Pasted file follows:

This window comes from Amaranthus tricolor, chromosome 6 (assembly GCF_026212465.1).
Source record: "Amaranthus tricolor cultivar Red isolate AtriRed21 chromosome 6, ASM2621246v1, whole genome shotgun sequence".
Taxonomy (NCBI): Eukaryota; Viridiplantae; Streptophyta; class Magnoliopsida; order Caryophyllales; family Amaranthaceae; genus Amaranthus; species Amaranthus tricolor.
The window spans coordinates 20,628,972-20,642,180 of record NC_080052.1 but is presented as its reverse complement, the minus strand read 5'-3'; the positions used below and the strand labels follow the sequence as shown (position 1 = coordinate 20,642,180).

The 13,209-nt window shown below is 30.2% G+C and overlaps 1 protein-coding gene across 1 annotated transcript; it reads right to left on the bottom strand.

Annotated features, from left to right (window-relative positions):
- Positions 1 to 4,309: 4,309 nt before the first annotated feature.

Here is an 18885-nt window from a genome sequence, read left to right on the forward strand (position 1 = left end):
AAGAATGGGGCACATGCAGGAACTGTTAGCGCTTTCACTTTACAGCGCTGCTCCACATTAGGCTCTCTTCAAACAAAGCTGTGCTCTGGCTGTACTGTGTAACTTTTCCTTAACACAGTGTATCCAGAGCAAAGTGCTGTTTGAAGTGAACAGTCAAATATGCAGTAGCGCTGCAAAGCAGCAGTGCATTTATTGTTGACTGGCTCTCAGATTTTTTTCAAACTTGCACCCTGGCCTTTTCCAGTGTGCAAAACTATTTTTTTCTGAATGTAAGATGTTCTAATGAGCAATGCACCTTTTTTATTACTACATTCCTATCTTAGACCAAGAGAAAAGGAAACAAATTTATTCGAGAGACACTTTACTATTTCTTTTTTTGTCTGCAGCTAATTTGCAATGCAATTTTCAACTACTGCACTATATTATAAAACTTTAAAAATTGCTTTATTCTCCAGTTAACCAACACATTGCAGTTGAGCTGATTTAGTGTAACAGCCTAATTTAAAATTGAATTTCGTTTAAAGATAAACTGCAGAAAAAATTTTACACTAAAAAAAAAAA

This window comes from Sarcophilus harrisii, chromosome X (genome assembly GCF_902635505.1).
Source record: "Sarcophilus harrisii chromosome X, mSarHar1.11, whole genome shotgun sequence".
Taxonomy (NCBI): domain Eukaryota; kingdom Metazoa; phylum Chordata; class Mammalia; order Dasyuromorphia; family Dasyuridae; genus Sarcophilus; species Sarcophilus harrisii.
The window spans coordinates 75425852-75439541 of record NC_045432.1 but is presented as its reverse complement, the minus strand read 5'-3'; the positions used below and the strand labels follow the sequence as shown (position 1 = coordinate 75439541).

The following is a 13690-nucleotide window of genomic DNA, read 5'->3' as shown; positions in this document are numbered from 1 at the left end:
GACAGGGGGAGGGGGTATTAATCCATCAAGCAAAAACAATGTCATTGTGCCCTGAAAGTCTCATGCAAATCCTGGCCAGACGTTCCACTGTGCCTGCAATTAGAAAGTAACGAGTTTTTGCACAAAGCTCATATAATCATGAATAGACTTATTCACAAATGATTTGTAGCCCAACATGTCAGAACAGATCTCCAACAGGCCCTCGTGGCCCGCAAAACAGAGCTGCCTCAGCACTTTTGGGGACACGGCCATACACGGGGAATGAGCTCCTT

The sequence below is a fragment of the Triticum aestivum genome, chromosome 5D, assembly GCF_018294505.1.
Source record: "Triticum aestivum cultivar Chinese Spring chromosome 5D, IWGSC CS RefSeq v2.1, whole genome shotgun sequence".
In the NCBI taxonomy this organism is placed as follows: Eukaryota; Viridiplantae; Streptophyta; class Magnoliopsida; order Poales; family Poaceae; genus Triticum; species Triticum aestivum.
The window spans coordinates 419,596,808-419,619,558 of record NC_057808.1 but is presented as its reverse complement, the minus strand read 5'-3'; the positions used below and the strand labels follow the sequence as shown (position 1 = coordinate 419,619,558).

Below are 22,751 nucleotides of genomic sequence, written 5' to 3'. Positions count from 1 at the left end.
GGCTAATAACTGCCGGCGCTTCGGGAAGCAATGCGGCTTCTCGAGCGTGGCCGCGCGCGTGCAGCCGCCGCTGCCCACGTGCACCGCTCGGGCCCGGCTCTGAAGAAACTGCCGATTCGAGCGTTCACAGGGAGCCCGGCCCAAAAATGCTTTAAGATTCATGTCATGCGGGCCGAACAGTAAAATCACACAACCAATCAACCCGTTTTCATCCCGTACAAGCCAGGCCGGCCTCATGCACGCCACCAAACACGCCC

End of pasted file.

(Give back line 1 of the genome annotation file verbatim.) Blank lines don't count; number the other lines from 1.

This window comes from Amaranthus tricolor, chromosome 6 (assembly GCF_026212465.1).